Las Vegas Sands Corp (NYSE: LVS) agreed Thursday to pay $9 million in order to end a five year probe into allegations that it violated the Foreign Corrupt Practices Act – a federal anti-bribery law, when it failed to properly authorize and document over $62 million in payments to an unidentified consultant for assistance in doing business in Macau and on mainland China.
The civil settlement, which allowed the company to admit no wrongdoing, also records no findings of corrupt intent or bribery in regard to poorly documented payments that occurred between 2006 and 2011.
Securities and Exchange Commission (SEC) investigators found that LVS kept “inaccurate” books and records as well as failed to document proper approvals for payments to the consultant (referred to only as “The Beard”) who acted as a middle man to hide the company’s role in several business transactions such as purchasing a basketball team and a mainland Chinese building. Gambling companies are not allowed by Beijing to own Chinese Basketball Association teams.
The lax bookkeeping and record keeping resulted in over $700,000 in payments going to the “consultant” being unaccounted for as the company continued to transfer millions more to him. Among the discrepancies was $1.4 million supposedly spent on artwork for the building when none was actually purchased. Almost $1 million was paid to an entity controlled by the consultant for “property management fees” when no property management services were actually performed. Comps were not recorded in the company’s Macau casinos, making it impossible to know if the gifts went to government officials.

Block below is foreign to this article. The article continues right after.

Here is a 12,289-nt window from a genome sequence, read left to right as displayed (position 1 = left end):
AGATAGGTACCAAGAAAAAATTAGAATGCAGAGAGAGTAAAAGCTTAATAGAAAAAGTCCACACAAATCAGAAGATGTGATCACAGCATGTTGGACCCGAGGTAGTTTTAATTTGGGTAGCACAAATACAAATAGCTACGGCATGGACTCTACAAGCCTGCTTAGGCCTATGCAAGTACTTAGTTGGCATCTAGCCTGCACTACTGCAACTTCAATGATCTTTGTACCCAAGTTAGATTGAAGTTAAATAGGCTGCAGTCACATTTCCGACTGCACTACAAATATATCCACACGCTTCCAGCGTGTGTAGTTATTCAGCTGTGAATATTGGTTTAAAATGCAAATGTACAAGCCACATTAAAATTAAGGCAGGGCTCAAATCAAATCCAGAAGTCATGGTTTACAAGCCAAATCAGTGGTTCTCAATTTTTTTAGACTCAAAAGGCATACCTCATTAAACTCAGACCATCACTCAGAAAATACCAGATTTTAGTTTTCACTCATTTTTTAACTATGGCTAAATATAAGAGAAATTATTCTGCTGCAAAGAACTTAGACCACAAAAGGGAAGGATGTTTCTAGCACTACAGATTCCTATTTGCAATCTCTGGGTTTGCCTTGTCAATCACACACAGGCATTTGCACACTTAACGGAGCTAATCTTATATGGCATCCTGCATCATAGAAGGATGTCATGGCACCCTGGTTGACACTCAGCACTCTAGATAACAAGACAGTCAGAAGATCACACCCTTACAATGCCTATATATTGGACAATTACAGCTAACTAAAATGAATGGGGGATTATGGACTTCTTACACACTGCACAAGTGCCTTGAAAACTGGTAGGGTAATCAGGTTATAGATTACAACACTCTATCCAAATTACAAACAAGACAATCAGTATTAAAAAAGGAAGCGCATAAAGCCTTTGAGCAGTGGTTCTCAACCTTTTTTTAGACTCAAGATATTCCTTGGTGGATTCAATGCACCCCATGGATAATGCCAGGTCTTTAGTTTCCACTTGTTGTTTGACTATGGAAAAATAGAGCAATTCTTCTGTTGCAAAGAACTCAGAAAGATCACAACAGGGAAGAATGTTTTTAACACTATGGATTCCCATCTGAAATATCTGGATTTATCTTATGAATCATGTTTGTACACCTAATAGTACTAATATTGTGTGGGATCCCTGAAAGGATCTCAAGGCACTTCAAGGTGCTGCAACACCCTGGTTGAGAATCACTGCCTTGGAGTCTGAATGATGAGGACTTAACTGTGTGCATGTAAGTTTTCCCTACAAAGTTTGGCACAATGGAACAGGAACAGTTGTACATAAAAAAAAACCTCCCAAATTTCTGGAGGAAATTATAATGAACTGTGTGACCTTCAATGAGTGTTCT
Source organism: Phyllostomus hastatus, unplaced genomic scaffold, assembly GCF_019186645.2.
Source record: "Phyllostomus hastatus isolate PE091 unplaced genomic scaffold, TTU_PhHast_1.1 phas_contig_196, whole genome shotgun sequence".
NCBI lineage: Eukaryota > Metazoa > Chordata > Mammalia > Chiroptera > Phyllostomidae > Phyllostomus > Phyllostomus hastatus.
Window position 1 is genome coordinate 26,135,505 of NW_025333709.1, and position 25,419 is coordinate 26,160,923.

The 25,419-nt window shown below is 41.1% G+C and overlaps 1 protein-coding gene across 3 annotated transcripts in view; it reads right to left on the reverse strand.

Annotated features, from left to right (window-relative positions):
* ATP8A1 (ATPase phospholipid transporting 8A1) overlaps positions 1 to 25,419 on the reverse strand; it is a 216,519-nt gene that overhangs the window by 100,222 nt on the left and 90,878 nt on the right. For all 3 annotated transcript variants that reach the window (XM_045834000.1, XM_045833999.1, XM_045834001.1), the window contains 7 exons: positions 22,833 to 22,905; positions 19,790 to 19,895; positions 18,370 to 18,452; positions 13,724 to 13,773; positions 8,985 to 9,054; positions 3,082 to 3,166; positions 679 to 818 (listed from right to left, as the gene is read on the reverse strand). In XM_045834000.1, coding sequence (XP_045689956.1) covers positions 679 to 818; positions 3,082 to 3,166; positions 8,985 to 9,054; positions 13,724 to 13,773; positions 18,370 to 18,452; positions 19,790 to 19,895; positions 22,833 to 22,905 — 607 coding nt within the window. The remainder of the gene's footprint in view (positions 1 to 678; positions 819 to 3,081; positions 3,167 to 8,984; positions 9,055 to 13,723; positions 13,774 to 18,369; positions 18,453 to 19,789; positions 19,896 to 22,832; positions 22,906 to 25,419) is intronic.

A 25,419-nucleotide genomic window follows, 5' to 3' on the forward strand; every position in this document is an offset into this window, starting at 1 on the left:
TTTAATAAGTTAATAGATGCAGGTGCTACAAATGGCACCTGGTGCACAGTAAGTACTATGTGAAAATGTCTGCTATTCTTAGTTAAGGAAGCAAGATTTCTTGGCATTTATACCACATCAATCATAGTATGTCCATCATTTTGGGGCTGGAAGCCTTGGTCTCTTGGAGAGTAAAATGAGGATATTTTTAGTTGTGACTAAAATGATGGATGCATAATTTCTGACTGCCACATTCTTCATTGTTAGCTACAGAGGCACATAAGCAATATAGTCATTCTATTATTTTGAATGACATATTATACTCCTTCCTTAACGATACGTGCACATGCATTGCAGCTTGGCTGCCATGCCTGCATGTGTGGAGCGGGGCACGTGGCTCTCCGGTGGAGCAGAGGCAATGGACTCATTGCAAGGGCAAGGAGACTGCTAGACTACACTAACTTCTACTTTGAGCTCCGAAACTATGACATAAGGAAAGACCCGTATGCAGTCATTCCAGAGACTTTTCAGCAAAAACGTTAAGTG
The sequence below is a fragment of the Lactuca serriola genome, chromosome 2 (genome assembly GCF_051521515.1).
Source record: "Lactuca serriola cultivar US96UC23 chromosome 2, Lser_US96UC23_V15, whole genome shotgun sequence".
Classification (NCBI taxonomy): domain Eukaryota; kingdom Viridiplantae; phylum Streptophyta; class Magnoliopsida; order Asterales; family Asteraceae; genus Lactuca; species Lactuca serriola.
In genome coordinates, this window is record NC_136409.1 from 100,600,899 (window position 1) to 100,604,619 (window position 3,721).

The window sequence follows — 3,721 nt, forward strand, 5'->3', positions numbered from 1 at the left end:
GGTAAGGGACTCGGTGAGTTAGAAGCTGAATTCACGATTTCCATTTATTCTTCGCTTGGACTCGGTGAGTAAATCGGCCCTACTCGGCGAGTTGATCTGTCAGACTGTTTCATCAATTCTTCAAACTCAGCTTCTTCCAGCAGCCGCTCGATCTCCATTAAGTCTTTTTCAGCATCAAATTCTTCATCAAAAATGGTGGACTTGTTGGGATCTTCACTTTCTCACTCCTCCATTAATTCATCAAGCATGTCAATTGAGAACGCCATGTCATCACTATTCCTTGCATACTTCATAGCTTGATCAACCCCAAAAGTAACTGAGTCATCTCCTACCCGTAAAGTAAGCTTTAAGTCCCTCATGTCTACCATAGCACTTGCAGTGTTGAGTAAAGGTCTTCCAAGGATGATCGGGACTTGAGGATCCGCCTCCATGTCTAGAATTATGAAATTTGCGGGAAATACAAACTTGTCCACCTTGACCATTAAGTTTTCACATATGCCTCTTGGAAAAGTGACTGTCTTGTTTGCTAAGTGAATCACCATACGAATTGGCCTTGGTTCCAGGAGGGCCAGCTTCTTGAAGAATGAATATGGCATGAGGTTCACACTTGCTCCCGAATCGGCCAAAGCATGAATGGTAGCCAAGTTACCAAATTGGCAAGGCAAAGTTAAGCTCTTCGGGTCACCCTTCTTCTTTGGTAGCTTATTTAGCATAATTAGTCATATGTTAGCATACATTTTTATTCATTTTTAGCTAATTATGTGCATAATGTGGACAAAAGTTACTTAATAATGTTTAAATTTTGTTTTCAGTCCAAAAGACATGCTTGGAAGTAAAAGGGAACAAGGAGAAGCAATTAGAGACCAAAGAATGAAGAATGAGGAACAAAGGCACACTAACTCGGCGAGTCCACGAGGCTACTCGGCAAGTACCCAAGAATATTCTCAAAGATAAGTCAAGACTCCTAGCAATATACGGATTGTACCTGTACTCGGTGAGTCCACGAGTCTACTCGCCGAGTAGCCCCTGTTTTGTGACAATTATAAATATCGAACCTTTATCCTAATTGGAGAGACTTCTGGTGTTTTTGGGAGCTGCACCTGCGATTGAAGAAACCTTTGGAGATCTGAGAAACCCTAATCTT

“Publicly traded companies must have appropriate financial controls in place to ensure that expenses are paid for bona fide services,” said Andrew J. Ceresney, Director of the SEC Enforcement Division. “Las Vegas Sands failed to implement controls to prevent tens of millions of dollars from being paid out without appropriate documentation or authorization.”
Assisting the SEC in its investigation were the Fraud Section of the U.S. Department of Justice, the Federal Bureau of Investigation, and the Nevada Gaming Control Board.
The bribery probe came out of a wrongful termination and breach of contract suit brought by former Sands China CEO, Steve Jacobs who claimed he was fired for airing grievances about the activities. LVS contends that the settlement put to bed Jacobs’ allegations, yet most of the investigation’s findings relate to bad record keeping in 2006, before Jacobs came on board.
In addition to losing about two days profits, the company agreed to, “retain an independent consultant for two years to review its FCPA-related internal controls, recordkeeping, and financial reporting policies and procedures and its ethics and compliance functions,” according to a statement by the SEC.
Steven Jacobs v. Las Vegas Sands Corporation, et al is scheduled to be heard in Las Vegas on June 27, 2016.
Las Vegas Sands owns and operates several casino properties in Las Vegas including the Venetian and the Palazzo – in Macau including Venetian Macao, Sands Macau, and Sands Cotai Central – as well as the Marina Bay Sands in Singapore, and Sands Bethlehem in Pennsylvania.